'Castle in the Air'



New Yorker

has set its eyes (or rather two pairs of eyes) on the

Burj Khalifa

to wonderful effect.

Hendrik Hertzberg

, calling the building the "Burj formerly known as Dubai".

Paul Goldberger

, the magazine's architecture correspondent, writes

(which he calls "a cross between Hong Kong and Las Vegas that tries to operate as if it were Switzerland").

<b>Some excerpts</b>: "The tower is a shimmering silver needle, its delicacy as startling as its height. You would think that anything this huge would dominate the sky, but the Burj Khalifa punctuates it instead."<br/>
Photo caption: People take photos in front of the Burj Khalifa in Dubai on January 26, 2010. Randi Sokoloff / The National
"[T]he design has an aesthetic virtue, too, giving the Burj Khalifa, for all its twenty-first-century ingenuity, a lyrical profile that calls to mind the skyscrapers of eighty or ninety years ago. The defining towers of the New York sky line, at least before the Second World War, were skinny compared with today's skyscrapers, and their vertical lines gave intense visual pleasure."

"The profile of the Burj has a magnetism that is lacking in almost every other super-tall building of our time. Furthermore, the tower doesn't indulge in the showy engineering tricks that have become so common today; it doesn't get wider as it rises, or lean to one side, or appear to be made of broken shards. There is something appealing about a building that relies on the most advanced engineering but doesn't flaunt it."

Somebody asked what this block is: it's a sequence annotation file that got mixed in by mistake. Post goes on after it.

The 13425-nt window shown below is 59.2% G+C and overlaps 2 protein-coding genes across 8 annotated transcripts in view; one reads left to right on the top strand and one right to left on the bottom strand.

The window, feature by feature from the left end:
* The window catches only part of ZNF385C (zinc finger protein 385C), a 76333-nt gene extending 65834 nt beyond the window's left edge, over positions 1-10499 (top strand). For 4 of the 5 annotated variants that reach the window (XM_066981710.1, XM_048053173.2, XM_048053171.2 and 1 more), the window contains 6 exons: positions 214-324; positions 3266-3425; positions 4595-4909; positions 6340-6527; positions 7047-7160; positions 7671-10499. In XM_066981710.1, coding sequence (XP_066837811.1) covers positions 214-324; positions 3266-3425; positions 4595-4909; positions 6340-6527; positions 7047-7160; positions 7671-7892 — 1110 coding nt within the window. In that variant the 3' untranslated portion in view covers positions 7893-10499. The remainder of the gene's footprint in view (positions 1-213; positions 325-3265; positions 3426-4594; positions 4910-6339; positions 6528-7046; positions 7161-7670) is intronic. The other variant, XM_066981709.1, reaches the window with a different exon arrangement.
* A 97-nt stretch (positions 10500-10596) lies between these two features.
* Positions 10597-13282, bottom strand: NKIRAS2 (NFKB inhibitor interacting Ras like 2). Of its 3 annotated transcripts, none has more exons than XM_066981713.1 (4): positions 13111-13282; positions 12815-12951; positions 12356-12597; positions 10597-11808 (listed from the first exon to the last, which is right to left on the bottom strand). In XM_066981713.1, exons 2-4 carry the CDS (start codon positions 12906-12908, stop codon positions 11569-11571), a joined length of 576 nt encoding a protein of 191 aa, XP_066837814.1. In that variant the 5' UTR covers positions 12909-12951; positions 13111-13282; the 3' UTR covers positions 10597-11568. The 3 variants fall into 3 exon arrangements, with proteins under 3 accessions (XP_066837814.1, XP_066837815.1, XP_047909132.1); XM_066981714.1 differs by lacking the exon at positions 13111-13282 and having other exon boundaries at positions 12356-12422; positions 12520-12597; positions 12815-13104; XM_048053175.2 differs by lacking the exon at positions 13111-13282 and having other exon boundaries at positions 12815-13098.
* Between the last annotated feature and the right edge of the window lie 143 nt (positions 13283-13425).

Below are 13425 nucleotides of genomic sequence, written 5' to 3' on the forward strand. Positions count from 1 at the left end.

"The Burj Khalifa, like most super-tall skyscrapers, looks best from afar, and, certainly, it can't do much to mitigate the real horror of Dubai, which isn't the fact that most of the towers look gaudy on the sky line but that they are wretched at street level. This is a city that has grown with utter hostility to the idea of the street. The main commercial thoroughfare, Sheikh Zayed Road, lined with skyscrapers, is a twelve-lane highway. It's impossible to get anywhere here without a car, and there is no place to walk except inside a mall."

"You don't build this kind of skyscraper to house people, or to give tourists a view, or even, necessarily, to make a profit. You do it to make sure the world knows who you are."
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